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Sony Interactive Entertainment LLC confirmed Monday that it will buy video game developer Bungie Inc, the studio that created the Destiny and Halo franchises—a purchase that is valued at more than $3.6 billion.
This purchase is significant in the world of video games, as Bungie was for years the company that created the iconic Halo franchise that was one of the exclusive games for Xbox, the rival console of Play Station, and whose manufacturer is Microsoft.
Bungie, the company that created the most successful video game of the first decade of the 21st century
Bungie was founded in 1991 in Chicago, by Jason Jones and Alex Seropian, the company developed not very well-known games for Macintosh, venturing into the multiplayer concept since 1992 with the roll game Minotaur: The Labyrinths of Crete, which Jones programmed on a high school computer.
In 1998 the company went on to develop a series of strategy games known as Myth, which emulated wars in fantasy worlds, similar to the concept of Warcraft. Jones and his team felt it would be interesting to develop a science-fiction strategy game, where humanity found itself in a conflict with an alien race.
Initially known by developers as Monkey Nuts and later Blam, the RTS had a novelty in relation to the two-dimensional games of the time, a fully 3D environment and a graphical landscape with different heights.
Developing the arsenal, Bungie realized that it was more fun to control the vehicles and traverse the 3D map, rather than just pointing at the vehicles with the mouse and then left-clicking on the map to make them go there.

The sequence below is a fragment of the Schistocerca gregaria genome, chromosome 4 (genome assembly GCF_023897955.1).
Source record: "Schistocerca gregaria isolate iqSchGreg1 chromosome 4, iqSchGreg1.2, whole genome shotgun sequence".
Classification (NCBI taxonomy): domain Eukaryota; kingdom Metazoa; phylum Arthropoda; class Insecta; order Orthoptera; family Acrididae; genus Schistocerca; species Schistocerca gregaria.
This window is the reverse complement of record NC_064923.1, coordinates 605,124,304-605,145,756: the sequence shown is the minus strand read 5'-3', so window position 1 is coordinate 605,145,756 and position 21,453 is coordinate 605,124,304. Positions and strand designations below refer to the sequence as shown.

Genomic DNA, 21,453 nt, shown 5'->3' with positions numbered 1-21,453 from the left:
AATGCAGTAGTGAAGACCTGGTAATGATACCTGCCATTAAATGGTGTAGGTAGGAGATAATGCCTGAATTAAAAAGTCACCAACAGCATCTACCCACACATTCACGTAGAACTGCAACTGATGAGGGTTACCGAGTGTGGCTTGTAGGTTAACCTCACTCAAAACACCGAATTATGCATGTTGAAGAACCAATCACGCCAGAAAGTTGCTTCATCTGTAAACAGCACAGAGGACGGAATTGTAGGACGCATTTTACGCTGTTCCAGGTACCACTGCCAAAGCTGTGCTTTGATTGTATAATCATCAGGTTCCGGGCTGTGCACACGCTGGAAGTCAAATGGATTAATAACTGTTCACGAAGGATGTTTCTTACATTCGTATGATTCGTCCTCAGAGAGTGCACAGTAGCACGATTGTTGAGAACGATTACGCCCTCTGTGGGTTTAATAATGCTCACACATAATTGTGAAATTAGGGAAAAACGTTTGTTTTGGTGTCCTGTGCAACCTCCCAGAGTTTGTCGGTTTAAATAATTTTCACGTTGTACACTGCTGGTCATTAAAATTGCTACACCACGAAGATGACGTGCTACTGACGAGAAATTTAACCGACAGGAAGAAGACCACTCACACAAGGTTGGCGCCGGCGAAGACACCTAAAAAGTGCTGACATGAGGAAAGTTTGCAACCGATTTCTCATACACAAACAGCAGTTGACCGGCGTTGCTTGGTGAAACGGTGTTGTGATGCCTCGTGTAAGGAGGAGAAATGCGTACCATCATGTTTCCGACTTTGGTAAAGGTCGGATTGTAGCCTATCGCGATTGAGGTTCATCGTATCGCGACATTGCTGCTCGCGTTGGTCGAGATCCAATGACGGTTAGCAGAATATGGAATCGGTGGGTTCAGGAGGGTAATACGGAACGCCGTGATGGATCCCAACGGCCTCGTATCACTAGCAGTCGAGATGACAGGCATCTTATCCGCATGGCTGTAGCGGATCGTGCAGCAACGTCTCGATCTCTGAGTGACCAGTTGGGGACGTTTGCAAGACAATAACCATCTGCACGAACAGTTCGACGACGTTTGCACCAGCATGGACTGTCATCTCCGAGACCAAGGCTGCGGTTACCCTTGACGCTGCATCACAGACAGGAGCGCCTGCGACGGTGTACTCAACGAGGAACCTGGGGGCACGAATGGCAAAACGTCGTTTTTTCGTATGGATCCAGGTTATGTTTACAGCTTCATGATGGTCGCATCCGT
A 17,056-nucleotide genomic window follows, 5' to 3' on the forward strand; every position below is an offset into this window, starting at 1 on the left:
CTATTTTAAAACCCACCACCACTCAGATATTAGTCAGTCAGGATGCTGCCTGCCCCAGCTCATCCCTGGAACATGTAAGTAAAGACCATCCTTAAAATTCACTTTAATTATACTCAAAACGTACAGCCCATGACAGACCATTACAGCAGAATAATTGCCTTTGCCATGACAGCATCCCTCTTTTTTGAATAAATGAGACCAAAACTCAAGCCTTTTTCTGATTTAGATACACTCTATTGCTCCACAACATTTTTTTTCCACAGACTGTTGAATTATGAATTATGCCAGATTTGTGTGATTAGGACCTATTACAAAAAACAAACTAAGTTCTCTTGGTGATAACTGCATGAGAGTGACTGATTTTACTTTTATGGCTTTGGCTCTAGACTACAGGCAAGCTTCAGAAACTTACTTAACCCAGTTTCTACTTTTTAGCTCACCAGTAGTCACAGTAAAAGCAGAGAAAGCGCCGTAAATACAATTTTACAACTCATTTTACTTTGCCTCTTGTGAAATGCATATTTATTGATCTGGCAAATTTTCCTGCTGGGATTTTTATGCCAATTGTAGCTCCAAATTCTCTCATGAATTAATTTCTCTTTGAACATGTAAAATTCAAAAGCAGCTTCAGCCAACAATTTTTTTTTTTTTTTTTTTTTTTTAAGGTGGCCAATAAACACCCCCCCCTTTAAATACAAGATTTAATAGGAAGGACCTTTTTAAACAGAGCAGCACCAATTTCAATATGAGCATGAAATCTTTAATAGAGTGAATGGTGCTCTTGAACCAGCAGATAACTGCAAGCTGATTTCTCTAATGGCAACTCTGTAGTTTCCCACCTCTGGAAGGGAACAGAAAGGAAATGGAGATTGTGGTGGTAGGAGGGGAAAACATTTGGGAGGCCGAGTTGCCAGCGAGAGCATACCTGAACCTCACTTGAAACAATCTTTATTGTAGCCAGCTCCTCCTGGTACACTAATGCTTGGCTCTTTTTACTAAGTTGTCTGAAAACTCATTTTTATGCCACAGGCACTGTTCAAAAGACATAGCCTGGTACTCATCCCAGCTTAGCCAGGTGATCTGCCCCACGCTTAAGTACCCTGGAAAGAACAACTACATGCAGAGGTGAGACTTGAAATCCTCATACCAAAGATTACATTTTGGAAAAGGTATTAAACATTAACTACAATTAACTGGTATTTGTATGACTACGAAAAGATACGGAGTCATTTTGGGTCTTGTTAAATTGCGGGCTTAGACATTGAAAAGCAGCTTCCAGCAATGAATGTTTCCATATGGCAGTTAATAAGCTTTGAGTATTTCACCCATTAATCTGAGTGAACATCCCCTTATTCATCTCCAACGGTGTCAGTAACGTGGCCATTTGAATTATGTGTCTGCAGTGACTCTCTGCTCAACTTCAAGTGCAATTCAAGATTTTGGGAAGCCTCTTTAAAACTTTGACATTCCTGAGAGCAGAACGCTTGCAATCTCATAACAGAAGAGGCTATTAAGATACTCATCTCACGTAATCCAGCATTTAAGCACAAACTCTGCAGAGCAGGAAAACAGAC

The Bungie team started to think that maybe the whole game should be in the third person, and the RTS idea died completely. The next step would be to create a shooter where soldiers from the future would fight against a Covenant of aliens who wanted to destroy humanity.
The project was joined by a curious Steve Jobs, who after being reinstated to Apple after his departure, wanted to seek new horizons for Macintosh and this was the video games. Unfortunately, the alliance did not prosper and Bungie ran out of budget before finishing the game.
In the year 2000, Microsoft acquired the rights to Halo, the mother of Windows was looking for games to release with its console that would compete with Sony and Nintendo, the Xbox. A new challenge arose to Bungie and was to adapt the game to the Xbox joystick, which meant adapting the gameplay to fit the system of a console, not the QWERTY system of a computer.
Halo again undergoes a twist and suddenly becomes a first-person shooter, where the player plays the iconic Master Chief, a super soldier, who along with the artificial intelligence Cortana, lead the rescue of humans lost in a ring of planetary proportions called Halo, who are about to be exterminated by a confederation of aliens, the Covenant.
The entertaining storyline is complemented by an epic soundtrack that is noticeable at the beginning of the game with Gregorian chants. The vivid colors, the plot, and the incorporation of the controls that would later become standard in every shooter, made Halo the cover game upon the release of the Xbox, anyone who bought an Xbox would get a copy of it.